This may never happen, but the legwork is there. Of course, strong legs never stopped me from junking projected albums in the past. Potential covers include songs by the Eurythmics, John Cale, Mary Margaret O’Hara, Kylie Minogue, My Bloody Valentine, Dan Hartman, the Psychedelic Furs, Cassie, and on it goes.
What can I say? I was a child of the eighties. And some songs just seem ripe for reinterpretation/deconstruction. I’m convinced “Love Is a Stranger” will work as a slow, narcotic crawl, emphasizing the longing and stripping away the pop appeal.
I also have a dream of covering the theme song from Inspector Gadget as a smooth ska number at around 160 BPM, complete with horns and female backup vocals. I can hear it so clearly in my head, it’s not even funny. Someday it’ll happen.
(Update: A few songs have been recorded here, and here, and over here. Still coming up with new ideas now and then. What I need to do is look into how much it would cost, and what I would need to do, in order to get the mechanical rights so i can actually release an album with all those cover songs on it without running the risk of getting in any legal trouble. I don’t think I can get around that even though I’d be giving the album away for free.)
A BOX OF FIRE
Can we say “ridiculously ambitious”?
This is a projected concept album that would be a mixed media project. In a nutshell, I would have to write a book before I could write the songs, and the songs would be the diary entries of a character in the book. It’s complicated, and it would take a long time to explain the plot and how it all works.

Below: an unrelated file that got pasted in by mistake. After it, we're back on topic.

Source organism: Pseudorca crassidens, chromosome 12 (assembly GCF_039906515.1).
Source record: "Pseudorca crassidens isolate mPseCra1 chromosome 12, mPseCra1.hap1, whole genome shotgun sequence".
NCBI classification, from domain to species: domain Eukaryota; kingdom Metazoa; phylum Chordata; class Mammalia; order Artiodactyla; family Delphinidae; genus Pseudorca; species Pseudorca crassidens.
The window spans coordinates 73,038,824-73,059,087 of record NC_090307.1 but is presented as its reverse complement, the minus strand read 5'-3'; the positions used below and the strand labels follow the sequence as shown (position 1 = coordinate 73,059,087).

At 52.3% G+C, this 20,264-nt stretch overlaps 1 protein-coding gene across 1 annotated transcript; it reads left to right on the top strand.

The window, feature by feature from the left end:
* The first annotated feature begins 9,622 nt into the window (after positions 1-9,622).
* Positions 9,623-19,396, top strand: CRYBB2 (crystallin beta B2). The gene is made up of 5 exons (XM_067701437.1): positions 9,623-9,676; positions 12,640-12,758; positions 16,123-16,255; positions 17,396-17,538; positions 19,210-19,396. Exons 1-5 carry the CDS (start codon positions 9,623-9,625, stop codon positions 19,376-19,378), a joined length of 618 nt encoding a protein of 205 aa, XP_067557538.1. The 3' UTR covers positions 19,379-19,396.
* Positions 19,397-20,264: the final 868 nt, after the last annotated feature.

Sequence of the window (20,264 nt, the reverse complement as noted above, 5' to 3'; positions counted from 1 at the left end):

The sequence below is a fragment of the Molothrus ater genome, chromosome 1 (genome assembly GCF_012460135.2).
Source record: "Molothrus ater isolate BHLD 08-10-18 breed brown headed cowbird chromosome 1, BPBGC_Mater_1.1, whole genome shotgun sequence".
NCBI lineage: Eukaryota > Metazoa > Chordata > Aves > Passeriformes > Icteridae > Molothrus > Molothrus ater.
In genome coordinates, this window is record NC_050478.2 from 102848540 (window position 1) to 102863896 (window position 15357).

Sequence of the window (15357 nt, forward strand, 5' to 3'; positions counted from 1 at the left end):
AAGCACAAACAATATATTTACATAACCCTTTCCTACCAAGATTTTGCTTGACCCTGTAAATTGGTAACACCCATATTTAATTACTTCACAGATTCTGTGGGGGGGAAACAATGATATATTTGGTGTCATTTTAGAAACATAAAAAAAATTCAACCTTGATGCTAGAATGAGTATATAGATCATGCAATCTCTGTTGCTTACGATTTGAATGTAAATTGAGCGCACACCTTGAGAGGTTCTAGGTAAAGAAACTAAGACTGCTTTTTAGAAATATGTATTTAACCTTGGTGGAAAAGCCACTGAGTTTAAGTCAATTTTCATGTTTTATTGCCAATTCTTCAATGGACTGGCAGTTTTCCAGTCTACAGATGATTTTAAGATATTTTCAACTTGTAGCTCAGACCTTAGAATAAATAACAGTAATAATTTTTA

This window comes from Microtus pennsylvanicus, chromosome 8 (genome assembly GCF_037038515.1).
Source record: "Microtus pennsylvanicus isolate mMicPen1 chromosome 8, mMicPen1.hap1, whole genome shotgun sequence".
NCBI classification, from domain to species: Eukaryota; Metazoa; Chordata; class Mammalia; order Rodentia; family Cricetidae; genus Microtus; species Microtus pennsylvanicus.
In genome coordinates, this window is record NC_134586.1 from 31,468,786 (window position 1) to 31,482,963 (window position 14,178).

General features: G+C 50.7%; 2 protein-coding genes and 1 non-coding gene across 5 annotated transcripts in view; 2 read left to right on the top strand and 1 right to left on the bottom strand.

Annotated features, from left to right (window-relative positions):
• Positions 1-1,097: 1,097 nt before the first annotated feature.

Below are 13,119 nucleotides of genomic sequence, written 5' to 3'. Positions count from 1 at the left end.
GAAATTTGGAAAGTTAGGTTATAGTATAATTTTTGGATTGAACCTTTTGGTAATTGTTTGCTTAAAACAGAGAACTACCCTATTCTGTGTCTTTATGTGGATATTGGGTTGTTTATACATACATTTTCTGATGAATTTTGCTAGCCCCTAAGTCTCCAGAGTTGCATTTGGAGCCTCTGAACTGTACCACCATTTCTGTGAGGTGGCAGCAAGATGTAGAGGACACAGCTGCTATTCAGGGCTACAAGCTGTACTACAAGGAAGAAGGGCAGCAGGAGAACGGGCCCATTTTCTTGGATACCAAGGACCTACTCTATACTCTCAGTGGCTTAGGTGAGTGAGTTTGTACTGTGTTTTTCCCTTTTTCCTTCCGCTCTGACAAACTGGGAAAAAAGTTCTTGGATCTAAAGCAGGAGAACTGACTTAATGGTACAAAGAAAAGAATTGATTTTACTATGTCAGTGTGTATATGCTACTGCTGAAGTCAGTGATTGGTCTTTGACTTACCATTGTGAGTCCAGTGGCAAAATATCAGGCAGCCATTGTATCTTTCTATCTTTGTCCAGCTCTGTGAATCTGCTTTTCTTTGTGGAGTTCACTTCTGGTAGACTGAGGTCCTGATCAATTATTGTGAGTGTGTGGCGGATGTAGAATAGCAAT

This is another thing I will probably never quite manage to pull off, but it would be interesting to try, especially since I don’t write much in the way of fiction anymore.
(Update: This is probably far too ambitious to ever become a reality, but you never know. Maybe I’ll just take the title and use it somewhere else, because I do like it. I also like that picture — “Fire in Dumpster”, by Ben Watts)
So those are the main things. There’s also the idea to record some sort of documentary following the making of an album (or several), but I imagine that would get kind of bland after a while…static shots of just one guy doing everything and talking to the camera. And other ideas. Too many of them.
(One last update: I actually am filming something resembling a very DIY, rough around the edges semi-documentary following the making of an album. Or several. The progress report videos got into a little bit of this here and there, but the thing I’m working on now is much larger and more ambitious.)
I guess we’ll see what happens.